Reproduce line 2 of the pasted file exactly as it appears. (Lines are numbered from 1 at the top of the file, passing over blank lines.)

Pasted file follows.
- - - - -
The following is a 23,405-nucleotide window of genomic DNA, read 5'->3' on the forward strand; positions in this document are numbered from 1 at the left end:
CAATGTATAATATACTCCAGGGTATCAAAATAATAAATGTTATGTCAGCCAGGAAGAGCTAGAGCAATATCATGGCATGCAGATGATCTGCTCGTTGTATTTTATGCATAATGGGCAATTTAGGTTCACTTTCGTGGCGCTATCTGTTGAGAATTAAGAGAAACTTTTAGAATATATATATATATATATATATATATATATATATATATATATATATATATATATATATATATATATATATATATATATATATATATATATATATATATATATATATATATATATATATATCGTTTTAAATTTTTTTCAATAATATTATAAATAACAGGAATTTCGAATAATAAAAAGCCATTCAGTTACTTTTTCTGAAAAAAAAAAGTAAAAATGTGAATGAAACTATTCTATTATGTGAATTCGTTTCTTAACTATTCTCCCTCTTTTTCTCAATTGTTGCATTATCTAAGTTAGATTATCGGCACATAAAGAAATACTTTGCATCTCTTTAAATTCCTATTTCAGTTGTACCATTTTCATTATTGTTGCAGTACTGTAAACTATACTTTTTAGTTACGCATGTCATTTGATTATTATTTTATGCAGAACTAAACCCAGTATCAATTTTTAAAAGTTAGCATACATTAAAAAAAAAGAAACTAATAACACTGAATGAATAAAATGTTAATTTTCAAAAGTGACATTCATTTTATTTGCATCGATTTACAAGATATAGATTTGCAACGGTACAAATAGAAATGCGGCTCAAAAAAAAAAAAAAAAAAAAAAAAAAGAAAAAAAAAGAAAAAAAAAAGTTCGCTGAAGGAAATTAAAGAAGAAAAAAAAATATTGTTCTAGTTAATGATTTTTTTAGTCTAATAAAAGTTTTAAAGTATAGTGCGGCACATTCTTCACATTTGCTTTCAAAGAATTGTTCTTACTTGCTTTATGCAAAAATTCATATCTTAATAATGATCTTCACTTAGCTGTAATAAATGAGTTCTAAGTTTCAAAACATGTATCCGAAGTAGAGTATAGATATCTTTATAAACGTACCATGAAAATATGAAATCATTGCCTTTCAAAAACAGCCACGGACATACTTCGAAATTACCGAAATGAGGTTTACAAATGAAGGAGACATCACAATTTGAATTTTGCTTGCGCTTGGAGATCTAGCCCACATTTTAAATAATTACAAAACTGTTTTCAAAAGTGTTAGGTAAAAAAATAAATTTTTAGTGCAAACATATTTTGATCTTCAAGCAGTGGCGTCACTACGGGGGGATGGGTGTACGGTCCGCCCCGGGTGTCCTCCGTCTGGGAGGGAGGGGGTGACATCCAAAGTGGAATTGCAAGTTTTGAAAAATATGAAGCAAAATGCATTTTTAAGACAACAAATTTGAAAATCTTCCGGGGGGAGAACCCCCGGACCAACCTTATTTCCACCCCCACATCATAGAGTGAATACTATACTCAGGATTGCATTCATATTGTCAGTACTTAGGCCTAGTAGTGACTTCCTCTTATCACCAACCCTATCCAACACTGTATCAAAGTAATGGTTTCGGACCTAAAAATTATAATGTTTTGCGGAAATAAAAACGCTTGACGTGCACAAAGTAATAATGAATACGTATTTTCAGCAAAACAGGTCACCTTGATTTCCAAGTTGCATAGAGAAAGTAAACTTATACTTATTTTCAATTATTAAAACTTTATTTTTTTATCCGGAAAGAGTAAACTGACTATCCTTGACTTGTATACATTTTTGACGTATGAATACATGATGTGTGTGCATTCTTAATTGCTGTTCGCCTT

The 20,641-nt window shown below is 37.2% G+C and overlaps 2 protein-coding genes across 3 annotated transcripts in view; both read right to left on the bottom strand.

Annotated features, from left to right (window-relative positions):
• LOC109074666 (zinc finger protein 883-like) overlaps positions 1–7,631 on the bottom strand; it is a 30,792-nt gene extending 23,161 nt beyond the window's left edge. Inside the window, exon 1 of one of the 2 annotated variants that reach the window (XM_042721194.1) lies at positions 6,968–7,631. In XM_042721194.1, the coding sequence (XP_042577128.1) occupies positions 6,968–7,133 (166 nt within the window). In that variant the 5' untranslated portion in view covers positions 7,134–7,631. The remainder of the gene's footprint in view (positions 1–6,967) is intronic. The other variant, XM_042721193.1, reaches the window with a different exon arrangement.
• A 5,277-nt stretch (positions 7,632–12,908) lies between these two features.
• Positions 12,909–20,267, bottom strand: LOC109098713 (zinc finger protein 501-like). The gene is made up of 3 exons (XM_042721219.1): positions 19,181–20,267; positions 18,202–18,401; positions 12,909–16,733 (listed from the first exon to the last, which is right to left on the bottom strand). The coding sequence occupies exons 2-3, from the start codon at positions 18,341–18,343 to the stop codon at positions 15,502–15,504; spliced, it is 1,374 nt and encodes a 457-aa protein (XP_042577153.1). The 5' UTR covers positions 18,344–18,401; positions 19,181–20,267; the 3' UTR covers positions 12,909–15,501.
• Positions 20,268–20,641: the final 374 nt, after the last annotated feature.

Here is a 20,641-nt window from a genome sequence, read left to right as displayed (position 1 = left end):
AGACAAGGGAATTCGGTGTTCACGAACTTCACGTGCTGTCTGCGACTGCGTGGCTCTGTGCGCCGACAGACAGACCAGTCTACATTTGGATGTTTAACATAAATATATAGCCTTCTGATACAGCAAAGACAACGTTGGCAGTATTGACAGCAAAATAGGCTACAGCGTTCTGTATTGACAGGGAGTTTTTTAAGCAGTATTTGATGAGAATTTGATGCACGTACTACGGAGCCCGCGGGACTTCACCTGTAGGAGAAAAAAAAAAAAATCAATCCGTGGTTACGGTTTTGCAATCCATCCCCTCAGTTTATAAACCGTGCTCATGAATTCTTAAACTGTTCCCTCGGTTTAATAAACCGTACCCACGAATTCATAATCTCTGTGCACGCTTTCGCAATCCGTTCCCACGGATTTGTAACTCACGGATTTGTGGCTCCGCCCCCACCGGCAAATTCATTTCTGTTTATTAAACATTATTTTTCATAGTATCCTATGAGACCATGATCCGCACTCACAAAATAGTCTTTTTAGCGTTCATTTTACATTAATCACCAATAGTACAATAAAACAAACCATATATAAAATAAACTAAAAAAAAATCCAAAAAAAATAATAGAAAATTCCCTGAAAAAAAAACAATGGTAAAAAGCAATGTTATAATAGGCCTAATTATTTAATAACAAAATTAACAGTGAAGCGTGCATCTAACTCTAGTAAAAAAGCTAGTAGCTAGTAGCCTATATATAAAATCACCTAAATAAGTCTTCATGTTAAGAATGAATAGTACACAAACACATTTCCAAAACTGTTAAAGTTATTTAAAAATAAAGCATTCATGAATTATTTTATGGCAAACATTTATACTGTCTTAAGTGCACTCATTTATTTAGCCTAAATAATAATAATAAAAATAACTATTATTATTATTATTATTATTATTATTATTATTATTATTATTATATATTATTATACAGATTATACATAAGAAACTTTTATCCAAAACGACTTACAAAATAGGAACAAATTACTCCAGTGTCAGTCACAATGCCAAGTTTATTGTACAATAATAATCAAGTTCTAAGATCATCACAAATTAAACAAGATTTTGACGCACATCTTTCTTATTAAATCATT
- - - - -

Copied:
CAATGTATAATATACTCCAGGGTATCAAAATAATAAATGTTATGTCAGCCAGGAAGAGCTAGAGCAATATCATGGCATGCAGATGATCTGCTCGTTGTATTTTATGCATAATGGGCAATTTAGGTTCACTTTCGTGGCGCTATCTGTTGAGAATTAAGAGAAACTTTTAGAATATATATATATATATATATATATATATATATATATATATATATATATATATATATATATATATATATATATATATATATATATATATATATATATATATATATATATATATATATATATCGTTTTAAATTTTTTTCAATAATATTATAAATAACAGGAATTTCGAATAATAAAAAGCCATTCAGTTACTTTTTCTGAAAAAAAAAAGTAAAAATGTGAATGAAACTATTCTATTATGTGAATTCGTTTCTTAACTATTCTCCCTCTTTTTCTCAATTGTTGCATTATCTAAGTTAGATTATCGGCACATAAAGAAATACTTTGCATCTCTTTAAATTCCTATTTCAGTTGTACCATTTTCATTATTGTTGCAGTACTGTAAACTATACTTTTTAGTTACGCATGTCATTTGATTATTATTTTATGCAGAACTAAACCCAGTATCAATTTTTAAAAGTTAGCATACATTAAAAAAAAAGAAACTAATAACACTGAATGAATAAAATGTTAATTTTCAAAAGTGACATTCATTTTATTTGCATCGATTTACAAGATATAGATTTGCAACGGTACAAATAGAAATGCGGCTCAAAAAAAAAAAAAAAAAAAAAAAAAAGAAAAAAAAAGAAAAAAAAAAGTTCGCTGAAGGAAATTAAAGAAGAAAAAAAAATATTGTTCTAGTTAATGATTTTTTTAGTCTAATAAAAGTTTTAAAGTATAGTGCGGCACATTCTTCACATTTGCTTTCAAAGAATTGTTCTTACTTGCTTTATGCAAAAATTCATATCTTAATAATGATCTTCACTTAGCTGTAATAAATGAGTTCTAAGTTTCAAAACATGTATCCGAAGTAGAGTATAGATATCTTTATAAACGTACCATGAAAATATGAAATCATTGCCTTTCAAAAACAGCCACGGACATACTTCGAAATTACCGAAATGAGGTTTACAAATGAAGGAGACATCACAATTTGAATTTTGCTTGCGCTTGGAGATCTAGCCCACATTTTAAATAATTACAAAACTGTTTTCAAAAGTGTTAGGTAAAAAAATAAATTTTTAGTGCAAACATATTTTGATCTTCAAGCAGTGGCGTCACTACGGGGGGATGGGTGTACGGTCCGCCCCGGGTGTCCTCCGTCTGGGAGGGAGGGGGTGACATCCAAAGTGGAATTGCAAGTTTTGAAAAATATGAAGCAAAATGCATTTTTAAGACAACAAATTTGAAAATCTTCCGGGGGGAGAACCCCCGGACCAACCTTATTTCCACCCCCACATCATAGAGTGAATACTATACTCAGGATTGCATTCATATTGTCAGTACTTAGGCCTAGTAGTGACTTCCTCTTATCACCAACCCTATCCAACACTGTATCAAAGTAATGGTTTCGGACCTAAAAATTATAATGTTTTGCGGAAATAAAAACGCTTGACGTGCACAAAGTAATAATGAATACGTATTTTCAGCAAAACAGGTCACCTTGATTTCCAAGTTGCATAGAGAAAGTAAACTTATACTTATTTTCAATTATTAAAACTTTATTTTTTTATCCGGAAAGAGTAAACTGACTATCCTTGACTTGTATACATTTTTGACGTATGAATACATGATGTGTGTGCATTCTTAATTGCTGTTCGCCTT